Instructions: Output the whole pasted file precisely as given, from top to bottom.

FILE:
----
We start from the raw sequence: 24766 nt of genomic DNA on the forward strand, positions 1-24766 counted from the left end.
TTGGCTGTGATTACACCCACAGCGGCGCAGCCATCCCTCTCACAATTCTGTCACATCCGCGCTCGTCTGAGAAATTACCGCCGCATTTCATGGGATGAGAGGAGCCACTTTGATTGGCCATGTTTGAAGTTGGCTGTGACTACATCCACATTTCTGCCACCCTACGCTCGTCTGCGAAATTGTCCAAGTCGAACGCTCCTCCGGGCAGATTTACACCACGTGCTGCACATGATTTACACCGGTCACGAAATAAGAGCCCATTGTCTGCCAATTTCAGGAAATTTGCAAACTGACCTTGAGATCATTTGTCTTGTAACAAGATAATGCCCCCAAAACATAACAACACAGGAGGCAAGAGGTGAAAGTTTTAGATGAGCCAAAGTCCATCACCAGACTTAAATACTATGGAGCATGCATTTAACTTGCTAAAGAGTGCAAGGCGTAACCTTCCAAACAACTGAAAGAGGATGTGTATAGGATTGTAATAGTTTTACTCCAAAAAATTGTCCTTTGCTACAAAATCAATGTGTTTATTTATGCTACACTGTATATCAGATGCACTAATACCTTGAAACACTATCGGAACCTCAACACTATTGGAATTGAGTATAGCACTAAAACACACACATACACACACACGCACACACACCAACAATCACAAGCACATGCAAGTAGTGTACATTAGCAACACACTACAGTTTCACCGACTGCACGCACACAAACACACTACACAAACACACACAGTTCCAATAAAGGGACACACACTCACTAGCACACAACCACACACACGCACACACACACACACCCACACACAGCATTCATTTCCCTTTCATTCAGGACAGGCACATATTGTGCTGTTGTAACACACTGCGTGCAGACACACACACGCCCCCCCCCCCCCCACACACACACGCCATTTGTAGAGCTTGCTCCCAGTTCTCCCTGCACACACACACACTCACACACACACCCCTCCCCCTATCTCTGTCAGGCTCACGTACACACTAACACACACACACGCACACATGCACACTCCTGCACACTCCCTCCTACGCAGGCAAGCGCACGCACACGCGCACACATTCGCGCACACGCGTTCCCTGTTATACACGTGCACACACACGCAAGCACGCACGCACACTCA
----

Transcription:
We start from the raw sequence: 24766 nt of genomic DNA on the forward strand, positions 1-24766 counted from the left end.
TTGGCTGTGATTACACCCACAGCGGCGCAGCCATCCCTCTCACAATTCTGTCACATCCGCGCTCGTCTGAGAAATTACCGCCGCATTTCATGGGATGAGAGGAGCCACTTTGATTGGCCATGTTTGAAGTTGGCTGTGACTACATCCACATTTCTGCCACCCTACGCTCGTCTGCGAAATTGTCCAAGTCGAACGCTCCTCCGGGCAGATTTACACCACGTGCTGCACATGATTTACACCGGTCACGAAATAAGAGCCCATTGTCTGCCAATTTCAGGAAATTTGCAAACTGACCTTGAGATCATTTGTCTTGTAACAAGATAATGCCCCCAAAACATAACAACACAGGAGGCAAGAGGTGAAAGTTTTAGATGAGCCAAAGTCCATCACCAGACTTAAATACTATGGAGCATGCATTTAACTTGCTAAAGAGTGCAAGGCGTAACCTTCCAAACAACTGAAAGAGGATGTGTATAGGATTGTAATAGTTTTACTCCAAAAAATTGTCCTTTGCTACAAAATCAATGTGTTTATTTATGCTACACTGTATATCAGATGCACTAATACCTTGAAACACTATCGGAACCTCAACACTATTGGAATTGAGTATAGCACTAAAACACACACATACACACACACGCACACACACCAACAATCACAAGCACATGCAAGTAGTGTACATTAGCAACACACTACAGTTTCACCGACTGCACGCACACAAACACACTACACAAACACACACAGTTCCAATAAAGGGACACACACTCACTAGCACACAACCACACACACGCACACACACACACACCCACACACAGCATTCATTTCCCTTTCATTCAGGACAGGCACATATTGTGCTGTTGTAACACACTGCGTGCAGACACACACACGCCCCCCCCCCCCCCACACACACACGCCATTTGTAGAGCTTGCTCCCAGTTCTCCCTGCACACACACACACTCACACACACACCCCTCCCCCTATCTCTGTCAGGCTCACGTACACACTAACACACACACACGCACACATGCACACTCCTGCACACTCCCTCCTACGCAGGCAAGCGCACGCACACGCGCACACATTCGCGCACACGCGTTCCCTGTTATACACGTGCACACACACGCAAGCACGCACGCACACTCA